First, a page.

he video: Human rights groups and Indian politicians are outraged over controversial new footage of what's being branded a "human zoo" in India's Andaman Islands. (Watch the video below.) The clip, published by the U.K.'s Observer, appears to depict a bribed policeman serving as a tour guide in a jungle reserve that was established to protect the endangered African Jarawa tribe, which today numbers under 400 people. "Dance," the policeman shouts at the tribe's topless women, demanding that they entertain the tourists who are "on safari." (Indian law bans tourists from visiting or photographing the Jarawa — an attempt to protect them from disease and exploitation.) The Observer reports that on the day its reporter visited, tourists began snapping photos as soon as the gates to the reserve opened, and "threw bananas and biscuits to the tribespeople at the roadside, as they would to animals at a safari park." The officer in the video will reportedly be punished by having "his future promotion delayed by six months."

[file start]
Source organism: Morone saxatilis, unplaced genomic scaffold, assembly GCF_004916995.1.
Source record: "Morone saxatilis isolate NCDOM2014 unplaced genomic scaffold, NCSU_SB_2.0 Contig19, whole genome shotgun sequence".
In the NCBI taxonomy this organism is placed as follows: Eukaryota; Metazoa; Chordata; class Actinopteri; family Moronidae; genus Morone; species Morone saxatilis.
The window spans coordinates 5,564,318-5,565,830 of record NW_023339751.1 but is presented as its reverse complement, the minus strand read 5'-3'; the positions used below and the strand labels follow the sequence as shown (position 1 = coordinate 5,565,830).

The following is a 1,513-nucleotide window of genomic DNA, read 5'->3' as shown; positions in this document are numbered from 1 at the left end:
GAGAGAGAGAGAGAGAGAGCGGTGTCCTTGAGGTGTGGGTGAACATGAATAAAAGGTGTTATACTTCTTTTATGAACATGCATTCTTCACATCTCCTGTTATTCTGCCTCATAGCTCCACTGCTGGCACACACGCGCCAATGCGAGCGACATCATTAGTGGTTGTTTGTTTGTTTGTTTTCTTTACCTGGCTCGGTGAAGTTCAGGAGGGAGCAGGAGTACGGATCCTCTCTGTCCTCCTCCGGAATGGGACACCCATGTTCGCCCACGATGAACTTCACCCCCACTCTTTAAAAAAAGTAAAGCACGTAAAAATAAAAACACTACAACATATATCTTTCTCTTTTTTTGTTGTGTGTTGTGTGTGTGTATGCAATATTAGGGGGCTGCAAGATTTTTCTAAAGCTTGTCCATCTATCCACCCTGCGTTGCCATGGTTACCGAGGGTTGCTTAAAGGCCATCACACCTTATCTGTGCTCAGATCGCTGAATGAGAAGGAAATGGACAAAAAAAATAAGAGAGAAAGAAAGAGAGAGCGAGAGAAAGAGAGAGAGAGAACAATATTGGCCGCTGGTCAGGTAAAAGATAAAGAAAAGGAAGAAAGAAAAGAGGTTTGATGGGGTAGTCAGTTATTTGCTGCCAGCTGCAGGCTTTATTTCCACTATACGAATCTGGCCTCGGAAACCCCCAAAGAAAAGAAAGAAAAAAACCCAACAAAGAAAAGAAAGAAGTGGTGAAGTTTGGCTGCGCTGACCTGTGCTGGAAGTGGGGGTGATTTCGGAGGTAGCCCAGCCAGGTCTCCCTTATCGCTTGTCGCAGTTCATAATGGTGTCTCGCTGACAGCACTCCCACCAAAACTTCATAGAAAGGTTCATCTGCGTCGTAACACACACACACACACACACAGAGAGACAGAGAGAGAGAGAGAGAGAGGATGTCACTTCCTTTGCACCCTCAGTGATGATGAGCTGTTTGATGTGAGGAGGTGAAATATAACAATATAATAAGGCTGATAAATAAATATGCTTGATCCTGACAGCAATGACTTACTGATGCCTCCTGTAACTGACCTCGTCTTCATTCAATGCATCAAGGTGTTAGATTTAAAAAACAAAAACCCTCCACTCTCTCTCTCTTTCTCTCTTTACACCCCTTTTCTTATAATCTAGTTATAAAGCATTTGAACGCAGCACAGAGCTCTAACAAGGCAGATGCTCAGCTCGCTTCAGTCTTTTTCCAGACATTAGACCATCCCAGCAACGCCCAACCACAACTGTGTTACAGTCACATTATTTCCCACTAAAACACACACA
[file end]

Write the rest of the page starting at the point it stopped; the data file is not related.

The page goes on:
The reaction: This is just one more "horrible" outrage in our "monstrous world," sighs Maureen O'Connor at Gawker. Yes, this is simply "deplorable," India's Tribal Affairs Minister V. Kishore Chandra Deo tells AFP, a global newes agency. "You cannot treat human beings like beasts for the sake of money." But sadly, says Tom Wright at The Wall Street Journal, this video is "not a surprise." Collusion between unsanctioned tour operators and India's law enforcement has been a problem for years. See the unsettling video for yourself:
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